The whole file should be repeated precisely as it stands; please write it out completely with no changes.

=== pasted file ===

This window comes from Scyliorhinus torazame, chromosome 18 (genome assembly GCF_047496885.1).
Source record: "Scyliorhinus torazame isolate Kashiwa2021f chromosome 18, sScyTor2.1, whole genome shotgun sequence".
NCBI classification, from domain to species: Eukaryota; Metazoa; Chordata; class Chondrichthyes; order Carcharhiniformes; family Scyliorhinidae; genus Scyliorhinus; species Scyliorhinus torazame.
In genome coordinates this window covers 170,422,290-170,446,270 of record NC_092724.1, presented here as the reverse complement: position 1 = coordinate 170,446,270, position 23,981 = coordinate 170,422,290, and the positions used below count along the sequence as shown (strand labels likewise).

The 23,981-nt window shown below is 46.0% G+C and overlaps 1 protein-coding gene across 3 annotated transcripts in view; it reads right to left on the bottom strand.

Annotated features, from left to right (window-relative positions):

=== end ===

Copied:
This window comes from Scyliorhinus torazame, chromosome 18 (genome assembly GCF_047496885.1).
Source record: "Scyliorhinus torazame isolate Kashiwa2021f chromosome 18, sScyTor2.1, whole genome shotgun sequence".
NCBI classification, from domain to species: Eukaryota; Metazoa; Chordata; class Chondrichthyes; order Carcharhiniformes; family Scyliorhinidae; genus Scyliorhinus; species Scyliorhinus torazame.
In genome coordinates this window covers 170,422,290-170,446,270 of record NC_092724.1, presented here as the reverse complement: position 1 = coordinate 170,446,270, position 23,981 = coordinate 170,422,290, and the positions used below count along the sequence as shown (strand labels likewise).

The 23,981-nt window shown below is 46.0% G+C and overlaps 1 protein-coding gene across 3 annotated transcripts in view; it reads right to left on the bottom strand.

Annotated features, from left to right (window-relative positions):